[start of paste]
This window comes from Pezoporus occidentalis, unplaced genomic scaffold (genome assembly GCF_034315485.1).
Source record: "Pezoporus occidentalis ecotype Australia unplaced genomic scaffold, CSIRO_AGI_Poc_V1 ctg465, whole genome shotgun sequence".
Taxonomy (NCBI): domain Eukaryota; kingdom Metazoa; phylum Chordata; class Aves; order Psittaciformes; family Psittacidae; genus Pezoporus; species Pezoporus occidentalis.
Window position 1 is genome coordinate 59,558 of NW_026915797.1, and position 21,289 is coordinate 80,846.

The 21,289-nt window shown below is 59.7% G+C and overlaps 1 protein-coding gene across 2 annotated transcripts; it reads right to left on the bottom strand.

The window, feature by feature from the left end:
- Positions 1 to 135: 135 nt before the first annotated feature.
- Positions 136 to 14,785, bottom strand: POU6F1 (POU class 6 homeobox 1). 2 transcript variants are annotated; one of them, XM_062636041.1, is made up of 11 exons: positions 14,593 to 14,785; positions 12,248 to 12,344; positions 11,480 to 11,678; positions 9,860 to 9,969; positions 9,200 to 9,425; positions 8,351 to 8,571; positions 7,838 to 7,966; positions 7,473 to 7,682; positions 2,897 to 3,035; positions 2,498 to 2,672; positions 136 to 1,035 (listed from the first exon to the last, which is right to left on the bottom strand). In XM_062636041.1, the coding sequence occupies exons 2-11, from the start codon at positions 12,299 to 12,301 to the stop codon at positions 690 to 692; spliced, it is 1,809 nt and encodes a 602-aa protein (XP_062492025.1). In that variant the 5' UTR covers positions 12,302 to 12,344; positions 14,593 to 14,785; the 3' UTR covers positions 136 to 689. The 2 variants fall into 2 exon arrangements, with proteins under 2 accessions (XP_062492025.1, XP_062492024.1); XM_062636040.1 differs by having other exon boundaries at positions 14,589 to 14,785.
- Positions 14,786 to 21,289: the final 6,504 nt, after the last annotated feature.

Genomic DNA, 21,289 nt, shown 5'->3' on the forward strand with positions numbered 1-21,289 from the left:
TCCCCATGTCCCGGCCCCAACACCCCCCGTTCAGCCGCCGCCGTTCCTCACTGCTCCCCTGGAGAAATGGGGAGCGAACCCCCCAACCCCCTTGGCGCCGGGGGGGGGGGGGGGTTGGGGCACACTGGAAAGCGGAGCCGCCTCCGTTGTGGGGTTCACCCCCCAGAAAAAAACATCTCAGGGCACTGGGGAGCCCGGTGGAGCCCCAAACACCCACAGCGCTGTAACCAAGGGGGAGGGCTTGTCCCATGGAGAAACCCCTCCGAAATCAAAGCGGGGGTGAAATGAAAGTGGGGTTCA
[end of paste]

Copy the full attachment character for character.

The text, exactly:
This window comes from Pezoporus occidentalis, unplaced genomic scaffold (genome assembly GCF_034315485.1).
Source record: "Pezoporus occidentalis ecotype Australia unplaced genomic scaffold, CSIRO_AGI_Poc_V1 ctg465, whole genome shotgun sequence".
Taxonomy (NCBI): domain Eukaryota; kingdom Metazoa; phylum Chordata; class Aves; order Psittaciformes; family Psittacidae; genus Pezoporus; species Pezoporus occidentalis.
Window position 1 is genome coordinate 59,558 of NW_026915797.1, and position 21,289 is coordinate 80,846.

The 21,289-nt window shown below is 59.7% G+C and overlaps 1 protein-coding gene across 2 annotated transcripts; it reads right to left on the bottom strand.

The window, feature by feature from the left end:
- Positions 1 to 135: 135 nt before the first annotated feature.
- Positions 136 to 14,785, bottom strand: POU6F1 (POU class 6 homeobox 1). 2 transcript variants are annotated; one of them, XM_062636041.1, is made up of 11 exons: positions 14,593 to 14,785; positions 12,248 to 12,344; positions 11,480 to 11,678; positions 9,860 to 9,969; positions 9,200 to 9,425; positions 8,351 to 8,571; positions 7,838 to 7,966; positions 7,473 to 7,682; positions 2,897 to 3,035; positions 2,498 to 2,672; positions 136 to 1,035 (listed from the first exon to the last, which is right to left on the bottom strand). In XM_062636041.1, the coding sequence occupies exons 2-11, from the start codon at positions 12,299 to 12,301 to the stop codon at positions 690 to 692; spliced, it is 1,809 nt and encodes a 602-aa protein (XP_062492025.1). In that variant the 5' UTR covers positions 12,302 to 12,344; positions 14,593 to 14,785; the 3' UTR covers positions 136 to 689. The 2 variants fall into 2 exon arrangements, with proteins under 2 accessions (XP_062492025.1, XP_062492024.1); XM_062636040.1 differs by having other exon boundaries at positions 14,589 to 14,785.
- Positions 14,786 to 21,289: the final 6,504 nt, after the last annotated feature.

Genomic DNA, 21,289 nt, shown 5'->3' on the forward strand with positions numbered 1-21,289 from the left:
TCCCCATGTCCCGGCCCCAACACCCCCCGTTCAGCCGCCGCCGTTCCTCACTGCTCCCCTGGAGAAATGGGGAGCGAACCCCCCAACCCCCTTGGCGCCGGGGGGGGGGGGGGGTTGGGGCACACTGGAAAGCGGAGCCGCCTCCGTTGTGGGGTTCACCCCCCAGAAAAAAACATCTCAGGGCACTGGGGAGCCCGGTGGAGCCCCAAACACCCACAGCGCTGTAACCAAGGGGGAGGGCTTGTCCCATGGAGAAACCCCTCCGAAATCAAAGCGGGGGTGAAATGAAAGTGGGGTTCA